Video Series “Only in Japan”: Part 2 – Magic Hand

Magic Hand - The Artistic VersionIt has been more than a week since the first “Only in Japan” video, apologies for that. This week (keeping the weekly thing going notwithstanding), we would like to bring the second in the series, aptly named “Magic Hand” (マジックハンド). Have you ever been so lucky to be involved with such a hand?

We believe that this is the first ever footage of a real uninhibited “Magic Hand” in its natural habitat. However, what is not so commonly known, is that you can find magic hands in the dark grimy corners of almost any train station in Japan. Unfortunately though, they are usually hidden away under lock and key, and only come out for the eyes of the lucky… Oh, but just in case you are misunderstanding me, I don’t mean this type of Magic Hand, (WARNING: Link may not be safe for viewing at work, or if you are easily offended) so get the dirty thoughts out of your skull!

Do you remember when you were a kid, and you played with those extendable claw things that when you squeezed them they extend out and can pick something up. I thought they were totally useless, but they never failed to amuse me for hours.

Yes, the magic hand placed in all Japanese stations is one of those contraptions that the rest of the world thought was nothing more than a gimmicky toy for kids. Well, for the Japanese 駅員さんs (station staff) it’s a serious tool for solving “situations” like those that may arise on the train station home platform. Simon Adams shows us the mystery of the magic hand, creating one of those situations, on location at Koshigaya station in Saitama.

Click on the dumbfounded ekiin-san below to see what happens!

Download Quicktime for Mac or WindowsQuickTime is required for this video, in order to view in full H.264 Quality.

Enjoy “Magic Hand” in Quicktime (click image above) for best quality, or there is a (bad quality) Video on YouTube version here.

10 thoughts on “Video Series “Only in Japan”: Part 2 – Magic Hand”

  1. What a classic video!

    I was getting on the JR Yamanote-sen during rush hour one morning with a visitor from overseas. In the midst of us all being squashed on, he accidently stepped on the back of the high-heel shoe of the girl in front of us. It managed to drop right between the train and the platform. I have never seen such a look of helplessness as she watched her shoe drop….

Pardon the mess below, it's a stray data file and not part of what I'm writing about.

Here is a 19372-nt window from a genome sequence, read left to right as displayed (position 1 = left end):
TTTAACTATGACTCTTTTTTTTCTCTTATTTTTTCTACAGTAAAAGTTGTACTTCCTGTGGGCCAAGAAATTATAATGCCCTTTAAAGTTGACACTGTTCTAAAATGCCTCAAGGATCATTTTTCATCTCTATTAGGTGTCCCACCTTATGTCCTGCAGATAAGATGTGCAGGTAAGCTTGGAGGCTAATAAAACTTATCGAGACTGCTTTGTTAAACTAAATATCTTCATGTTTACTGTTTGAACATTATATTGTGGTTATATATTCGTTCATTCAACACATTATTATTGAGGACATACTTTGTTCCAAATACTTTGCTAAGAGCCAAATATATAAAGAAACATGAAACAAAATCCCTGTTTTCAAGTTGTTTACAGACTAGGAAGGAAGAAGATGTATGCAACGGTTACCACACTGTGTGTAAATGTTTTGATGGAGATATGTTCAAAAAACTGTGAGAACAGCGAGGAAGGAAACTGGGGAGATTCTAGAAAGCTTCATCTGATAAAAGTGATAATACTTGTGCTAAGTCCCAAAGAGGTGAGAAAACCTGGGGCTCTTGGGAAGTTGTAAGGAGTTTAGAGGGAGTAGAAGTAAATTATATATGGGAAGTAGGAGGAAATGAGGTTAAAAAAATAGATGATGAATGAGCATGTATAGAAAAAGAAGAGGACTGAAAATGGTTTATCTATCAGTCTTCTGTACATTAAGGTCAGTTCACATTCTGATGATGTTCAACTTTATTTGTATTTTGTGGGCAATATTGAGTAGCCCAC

2. Trains sometimes annoy me, but they are an integral part of life in Japan. There are so many happenings at train stations that make tsukin that little more interesting. Nice video!

  3. It’s culturally insensitive and downright obnoxious for you, a gaikokujin, to be disturbing Japanese people the way you do — asking them questions in English and trying to get them to play along with your banal little skits. News to you: the Japanese don’t like being treated disrespectfully like this, and their smiles or laughter are signs of embarrassment, not enjoyment.

    Learn some manners, or go back to Britain. You give other Igirisu a bad name.

  4. I think you’ve missed the point… being culturally insensitive can most definately be humourous you only have to look at the sucess of Borat (this guy takes being culturally insentive to the stratosphere!). Its been a real surpruise that he is proving very popular in the US, it a real credit when people are able to laugh at themselves.

  5. These videos will keep me coming back here for a while I suspect!

    Robert, you need to lighten up dude. The Japanese frequently visit foreign countries and make “documentaries” about gaikoku. But it generally ends up being some pretty girl and some oldish Japanese guy, roaming around the country side, being outlandish, and stridently ignoring the culture of that country. They make bold comparisons and often speak Japanese behind the backs of the people in that country saying how primitive the Nigerian tribal people are, or what big noses the Norwegians have. It doesn’t seem racially intolerant to the average Japanese, but is no better than this video on this site. If you cant have a laugh about how people do things in a different way, then you should stay in your country maybe.

  6. This video might be leaning (pretty heavily) on the juvenile side, but culturally insensitive? I wouldn’t go that far. Maybe a little obnoxious, but still funny.

    The Japanese have a long tradition of skits that make people look silly – have you seen the one posted on this site about the otaku in Akihabara? Funny stuff!

    When you think about it that way, maybe this video is actually in touch with the Japanese sense of humour? Of course, hitting the eki-in on the head with a big fan would have been a better way to finish 🙂

    I think the only cultural insensitivity going on is the suggestion that the guys in the video are British!

    Gotta agree with Brit6 – lighten up and laugh at yourself – then you can laugh at other people without feeling guilty!

    Give that man a zabuton!

  7. Whatever, this video was just lame. There’s a long claw to pick stuff up dropped on the tracks, how’s that even funny?

  8. This video didn’t look so bad, still I wouldn’t try to emulate Borat. I didn’t see his last movie, but there were some real heart-breaking reviews on how he misrepresented himself to poor villagers in a small Romanian town. He asked them to do many stupid things on camera, and the poor villagers complied, thinking he was going to put them “on the map.” Well, he sure did! Using those scenes to depict “his hometown” in the movie, he portrayed the villagers as little better than animals and incestuous, heaping humiliation on top of their misery, all so he could get some (well-paid) laughs. I think that is going too far.

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